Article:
Tag Archives: playlist

Making Custom Sorted Playlists, aka “Being OCD About My Music Collection”

I suppose it was inevitable–categorizing my music as heavily as I do now, I mean. Being musical and being fairly OCD…well, my labeling and listing bug got hold of my music collection and had a field day. Now, with iTunes’ playlist feature, I can make all the nitpicky little playlists I want. LOL

The Beginning: Playlists that Move from Energy to Relaxation

This “labeling and sorting” music craze of mine began with self-made mix CDs back in high school (~2002), throwing together a haphazard list of my 15-19 newest favorite songs and arranging them into a mix that somehow kinda-sorta made sense.

For instance, this is one of my self-made mixes from around 2006-2007 (I think), titled “A.D.D.” for its relative craziness. Nevertheless, I did try to group songs together, not by subject matter or alphabetization, but by song sound–the most energetic songs appeared first on the mix, whereas the more downtempo songs appeared last.

I did pretty much all my CD mixes this way for a long time, simply because I like listening to faster music more often and I wanted the faster songs more readily available (i.e., not having to skip a bunch of tracks to get to them). It worked well for me; as the CD played through, I worked through all the faster songs and then, if I wished, I could move on to slower, more chill stuff.

Next Steps: Chromatic Playlists (Warning: Music Nerd Alert)

But I also began experimenting with different ways to arrange playlists–take my current “New Favorites” playlist, which is arranged by musical key on an ascending chromatic scale:

Before arranging this mix, I used the “Comments” column of my iTunes music library to tag each song with its proper musical key. Then, I grouped all the songs in C major or minor together, followed by C# major and minor, then D major and minor, and so on, up to B major and minor at the end of the playlist.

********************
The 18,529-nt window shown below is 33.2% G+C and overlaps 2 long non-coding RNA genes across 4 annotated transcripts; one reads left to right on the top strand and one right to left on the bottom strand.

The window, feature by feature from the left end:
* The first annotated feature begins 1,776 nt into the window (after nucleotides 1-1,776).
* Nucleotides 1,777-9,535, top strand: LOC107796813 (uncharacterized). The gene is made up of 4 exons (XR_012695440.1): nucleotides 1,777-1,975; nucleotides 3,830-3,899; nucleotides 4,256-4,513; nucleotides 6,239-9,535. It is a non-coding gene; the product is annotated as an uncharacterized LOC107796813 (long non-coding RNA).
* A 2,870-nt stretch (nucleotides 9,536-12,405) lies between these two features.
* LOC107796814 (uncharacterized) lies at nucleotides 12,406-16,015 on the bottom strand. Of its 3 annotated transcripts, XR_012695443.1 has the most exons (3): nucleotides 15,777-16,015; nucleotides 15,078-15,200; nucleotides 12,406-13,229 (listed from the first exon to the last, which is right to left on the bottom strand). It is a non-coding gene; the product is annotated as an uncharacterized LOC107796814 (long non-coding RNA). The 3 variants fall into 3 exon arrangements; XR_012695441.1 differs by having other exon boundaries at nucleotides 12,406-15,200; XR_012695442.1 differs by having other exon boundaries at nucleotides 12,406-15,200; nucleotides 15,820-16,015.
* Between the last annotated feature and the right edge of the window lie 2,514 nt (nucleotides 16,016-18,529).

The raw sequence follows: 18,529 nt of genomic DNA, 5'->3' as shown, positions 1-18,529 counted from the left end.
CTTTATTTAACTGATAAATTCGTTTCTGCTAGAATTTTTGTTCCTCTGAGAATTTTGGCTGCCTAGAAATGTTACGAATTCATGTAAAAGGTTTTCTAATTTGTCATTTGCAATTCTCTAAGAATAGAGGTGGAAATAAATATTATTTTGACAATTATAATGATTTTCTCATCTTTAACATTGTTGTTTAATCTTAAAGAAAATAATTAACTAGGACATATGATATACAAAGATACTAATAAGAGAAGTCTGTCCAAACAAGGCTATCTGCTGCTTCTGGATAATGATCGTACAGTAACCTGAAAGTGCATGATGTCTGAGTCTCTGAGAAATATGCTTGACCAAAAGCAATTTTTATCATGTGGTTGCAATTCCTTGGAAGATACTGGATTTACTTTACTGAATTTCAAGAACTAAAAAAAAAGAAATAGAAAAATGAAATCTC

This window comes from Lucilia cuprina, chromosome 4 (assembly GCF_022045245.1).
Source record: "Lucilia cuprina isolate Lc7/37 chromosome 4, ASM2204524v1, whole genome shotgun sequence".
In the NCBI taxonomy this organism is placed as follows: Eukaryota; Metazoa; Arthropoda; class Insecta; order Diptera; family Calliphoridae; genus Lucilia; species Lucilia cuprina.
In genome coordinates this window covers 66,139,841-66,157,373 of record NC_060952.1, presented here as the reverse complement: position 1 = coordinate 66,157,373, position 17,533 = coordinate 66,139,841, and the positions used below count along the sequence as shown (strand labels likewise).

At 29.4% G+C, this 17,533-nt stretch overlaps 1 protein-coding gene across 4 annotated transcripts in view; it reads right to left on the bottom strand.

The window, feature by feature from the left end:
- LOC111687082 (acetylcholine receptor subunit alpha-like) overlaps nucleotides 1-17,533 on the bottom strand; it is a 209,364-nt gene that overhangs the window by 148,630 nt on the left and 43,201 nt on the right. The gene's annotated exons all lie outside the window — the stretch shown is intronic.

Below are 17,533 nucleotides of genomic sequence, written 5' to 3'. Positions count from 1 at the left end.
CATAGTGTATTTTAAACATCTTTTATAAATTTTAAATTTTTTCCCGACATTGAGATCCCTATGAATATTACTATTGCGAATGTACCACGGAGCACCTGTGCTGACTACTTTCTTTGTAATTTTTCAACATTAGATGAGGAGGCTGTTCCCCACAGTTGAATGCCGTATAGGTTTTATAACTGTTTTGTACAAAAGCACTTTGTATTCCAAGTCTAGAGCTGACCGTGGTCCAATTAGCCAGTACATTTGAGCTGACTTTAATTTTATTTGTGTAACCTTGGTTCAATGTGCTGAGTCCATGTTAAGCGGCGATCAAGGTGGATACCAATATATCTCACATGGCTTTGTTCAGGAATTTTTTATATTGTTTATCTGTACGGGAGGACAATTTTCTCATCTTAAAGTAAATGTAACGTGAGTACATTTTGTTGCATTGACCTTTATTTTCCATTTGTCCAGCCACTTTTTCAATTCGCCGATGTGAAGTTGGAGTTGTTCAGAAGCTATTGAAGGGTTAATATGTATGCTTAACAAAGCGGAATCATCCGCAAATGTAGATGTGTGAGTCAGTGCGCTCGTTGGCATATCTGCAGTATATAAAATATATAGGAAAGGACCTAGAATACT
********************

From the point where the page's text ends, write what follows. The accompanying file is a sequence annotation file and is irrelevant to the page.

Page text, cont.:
The natural upward progression of keys makes my inner music major happy (and provides less of a shock to my perfect pitch when switching between songs). While the songs’ subject matters often have nothing in common, it’s also interesting to see how different composers use the same key to express such different ideas.

Fun With Labels: Playlists by Subject Matter/Use

You’ll notice, however, that not only are the above songs tagged with musical key information, but with other strange keywords. That’s one of my newer labeling strategies: making playlists by subject matter.

For instance, here’s a few selections from my “Rarrrr” (angry) playlist, which is good for getting out frustrations:

…and a few from my “Love” playlist (which includes songs about the pain of love as well as the joy of it):

I even have an extended playlist called “Butt Whoopin'” for those times when you’re stampeding through a video game level and need appropriately inspiring music. (It works–try it out :P)

And finally, a playlist of several of the songs my Zumba class uses to work out by:

Each of these playlists helps me to establish a certain mood (or, in the case of the “Rarrrr” mix, dispel it). It’s great to ride down the road toward Zumba class on Thursday nights, for instance, with my Zumba mix going, previewing so many of the cool songs I’ll be dancing to that night. I like gathering songs of the same subject matter together so that the playlist makes good lyrical sense from song to song.

For the Really Bored Hardcore Labelers: Playlists By Time Period

Lately, however, I’ve been into making playlists that focus on one particular time period of music, especially if the time period is instantly recognizable and singular in style.

Take these selections from the two most notable “time period” playlists I’ve made thus far: Oldies and Headbangers (50s/60s pop and 80s rock, respectively):


When I’m in a particularly “oldies” mood, or in a particularly 80s-rock mood, I know just which playlist to select. But it’s not just about the music, but the memories attached to each song; for the Oldies playlist, it brings up memories of riding in the car with my dad as a kid, listening to the local oldies station on the radio, for instance.